Friday Movies: Dan in Real Life

My choices yesterday – since I wanted to stay in the neighborhood, so that I could have lunch at the museum afterward and take a look at some of the new shows that have opened this Fall – were American Gangster and Dan in Real Life. I chose the latter, because American Gangster was berated by everyone save (predictably) the Wall Street Journal for its faulty moral compass. Well, the same might be said of Dan in Real Life, although I’m probably going to be the only one to say it. Dan in Real Life is obviously about a family of professional-class people, but all explicit references to such a background have been effaced, presumably in the interest of making more proletarian audiences feel at home with the comedy.  The class neutrality of Dan in Real Life amounts to the outright denial of intelligence as a virtue, and I found it both irritating and offensive.  

Dan in Real Life.

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2 Responses to “Friday Movies: Dan in Real Life

  1. Ellen says:

    It sound irritatingly superficial and filled with cliches about what makes for happiness.


  2. Nom de plume says:

    Oooooooh, Disney! Now I get it. Need we say more? I was in an audience with the new CEO, an Ithaca College grad who was at the school last year to kick off their fund raising campaign. I can’t even remember his name, although I could look it up and I suppose it should be on my lips. The negligible student protest sprinkled through the audience was cast in polite questions that challenged Disney as a corporate Dracula, biting the necks of consumers and turning them into consumptive zombies. It mirrors, in my estimation, the national goal of education: creating a compliant army of productive citizens, definitely NOT individual intelligences who think much at all. This movie is what Disney would show these citizens at lunch hour after their Soma-infused tea.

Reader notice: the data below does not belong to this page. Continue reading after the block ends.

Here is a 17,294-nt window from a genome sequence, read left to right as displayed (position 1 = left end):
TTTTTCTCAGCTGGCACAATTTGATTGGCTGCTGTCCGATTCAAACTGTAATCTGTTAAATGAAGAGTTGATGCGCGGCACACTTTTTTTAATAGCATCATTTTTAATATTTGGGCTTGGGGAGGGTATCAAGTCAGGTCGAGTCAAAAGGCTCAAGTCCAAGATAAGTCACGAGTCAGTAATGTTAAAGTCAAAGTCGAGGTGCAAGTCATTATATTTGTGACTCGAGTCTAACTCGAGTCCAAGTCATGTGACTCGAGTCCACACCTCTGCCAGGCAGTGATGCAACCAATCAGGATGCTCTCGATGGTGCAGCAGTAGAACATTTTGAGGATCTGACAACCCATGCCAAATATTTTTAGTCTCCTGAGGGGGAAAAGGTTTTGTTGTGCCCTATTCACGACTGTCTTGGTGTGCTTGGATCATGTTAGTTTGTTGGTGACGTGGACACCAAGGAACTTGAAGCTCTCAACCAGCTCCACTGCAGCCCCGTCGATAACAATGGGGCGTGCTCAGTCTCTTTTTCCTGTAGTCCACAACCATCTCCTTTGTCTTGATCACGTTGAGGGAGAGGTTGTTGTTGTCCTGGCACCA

My frustrations with the movie were different when I watched it. I expected many more laughs from Carell who is rippingly funny on NBC’s excellent rip-off of the British sitcom, “The Office.” He was not funny in this movie, not even gently so. (Your characterization of his clear and canine eyes was spot on!) There were no laughs and few smiles. Dianne Weist was a mean Mom, like Diane Keaton in The Family Stone (and without the excuse of dying of cancer), which I took this movie to be a rip-off of. Watered down psycho-pop with no psycho. What’s that leave us with? Pop?